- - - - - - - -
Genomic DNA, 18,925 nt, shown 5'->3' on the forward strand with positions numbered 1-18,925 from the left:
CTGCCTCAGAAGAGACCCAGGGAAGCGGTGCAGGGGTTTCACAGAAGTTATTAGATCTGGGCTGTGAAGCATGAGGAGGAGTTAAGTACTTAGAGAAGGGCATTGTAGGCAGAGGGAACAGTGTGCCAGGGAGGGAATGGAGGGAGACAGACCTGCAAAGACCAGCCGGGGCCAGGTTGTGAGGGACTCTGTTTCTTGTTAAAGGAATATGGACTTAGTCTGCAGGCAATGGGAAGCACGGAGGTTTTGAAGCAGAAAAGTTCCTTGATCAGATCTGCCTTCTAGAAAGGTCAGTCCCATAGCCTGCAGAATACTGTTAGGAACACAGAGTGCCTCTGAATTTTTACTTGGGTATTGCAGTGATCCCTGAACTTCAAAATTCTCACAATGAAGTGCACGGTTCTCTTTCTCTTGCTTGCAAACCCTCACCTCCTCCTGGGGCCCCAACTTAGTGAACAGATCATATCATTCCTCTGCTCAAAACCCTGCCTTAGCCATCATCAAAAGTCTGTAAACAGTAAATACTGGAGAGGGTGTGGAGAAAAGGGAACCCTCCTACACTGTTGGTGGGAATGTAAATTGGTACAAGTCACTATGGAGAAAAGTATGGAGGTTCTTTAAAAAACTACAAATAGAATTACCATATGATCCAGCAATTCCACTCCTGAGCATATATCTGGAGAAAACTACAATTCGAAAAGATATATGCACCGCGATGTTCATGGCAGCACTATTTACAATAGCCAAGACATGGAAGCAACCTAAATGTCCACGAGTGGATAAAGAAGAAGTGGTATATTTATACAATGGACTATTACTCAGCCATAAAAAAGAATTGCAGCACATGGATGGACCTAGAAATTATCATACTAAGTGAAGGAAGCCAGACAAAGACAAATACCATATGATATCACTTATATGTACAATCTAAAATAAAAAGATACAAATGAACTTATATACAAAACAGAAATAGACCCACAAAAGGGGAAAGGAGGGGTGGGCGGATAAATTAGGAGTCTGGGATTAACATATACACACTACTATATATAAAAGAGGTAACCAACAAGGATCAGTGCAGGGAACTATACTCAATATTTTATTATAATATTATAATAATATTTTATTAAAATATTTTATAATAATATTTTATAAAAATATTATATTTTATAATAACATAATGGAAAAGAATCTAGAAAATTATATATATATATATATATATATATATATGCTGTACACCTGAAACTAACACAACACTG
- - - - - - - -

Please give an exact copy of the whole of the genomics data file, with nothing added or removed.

Genomic DNA, 18,925 nt, shown 5'->3' on the forward strand with positions numbered 1-18,925 from the left:
CTGCCTCAGAAGAGACCCAGGGAAGCGGTGCAGGGGTTTCACAGAAGTTATTAGATCTGGGCTGTGAAGCATGAGGAGGAGTTAAGTACTTAGAGAAGGGCATTGTAGGCAGAGGGAACAGTGTGCCAGGGAGGGAATGGAGGGAGACAGACCTGCAAAGACCAGCCGGGGCCAGGTTGTGAGGGACTCTGTTTCTTGTTAAAGGAATATGGACTTAGTCTGCAGGCAATGGGAAGCACGGAGGTTTTGAAGCAGAAAAGTTCCTTGATCAGATCTGCCTTCTAGAAAGGTCAGTCCCATAGCCTGCAGAATACTGTTAGGAACACAGAGTGCCTCTGAATTTTTACTTGGGTATTGCAGTGATCCCTGAACTTCAAAATTCTCACAATGAAGTGCACGGTTCTCTTTCTCTTGCTTGCAAACCCTCACCTCCTCCTGGGGCCCCAACTTAGTGAACAGATCATATCATTCCTCTGCTCAAAACCCTGCCTTAGCCATCATCAAAAGTCTGTAAACAGTAAATACTGGAGAGGGTGTGGAGAAAAGGGAACCCTCCTACACTGTTGGTGGGAATGTAAATTGGTACAAGTCACTATGGAGAAAAGTATGGAGGTTCTTTAAAAAACTACAAATAGAATTACCATATGATCCAGCAATTCCACTCCTGAGCATATATCTGGAGAAAACTACAATTCGAAAAGATATATGCACCGCGATGTTCATGGCAGCACTATTTACAATAGCCAAGACATGGAAGCAACCTAAATGTCCACGAGTGGATAAAGAAGAAGTGGTATATTTATACAATGGACTATTACTCAGCCATAAAAAAGAATTGCAGCACATGGATGGACCTAGAAATTATCATACTAAGTGAAGGAAGCCAGACAAAGACAAATACCATATGATATCACTTATATGTACAATCTAAAATAAAAAGATACAAATGAACTTATATACAAAACAGAAATAGACCCACAAAAGGGGAAAGGAGGGGTGGGCGGATAAATTAGGAGTCTGGGATTAACATATACACACTACTATATATAAAAGAGGTAACCAACAAGGATCAGTGCAGGGAACTATACTCAATATTTTATTATAATATTATAATAATATTTTATTAAAATATTTTATAATAATATTTTATAAAAATATTATATTTTATAATAACATAATGGAAAAGAATCTAGAAAATTATATATATATATATATATATATATATATGCTGTACACCTGAAACTAACACAACACTG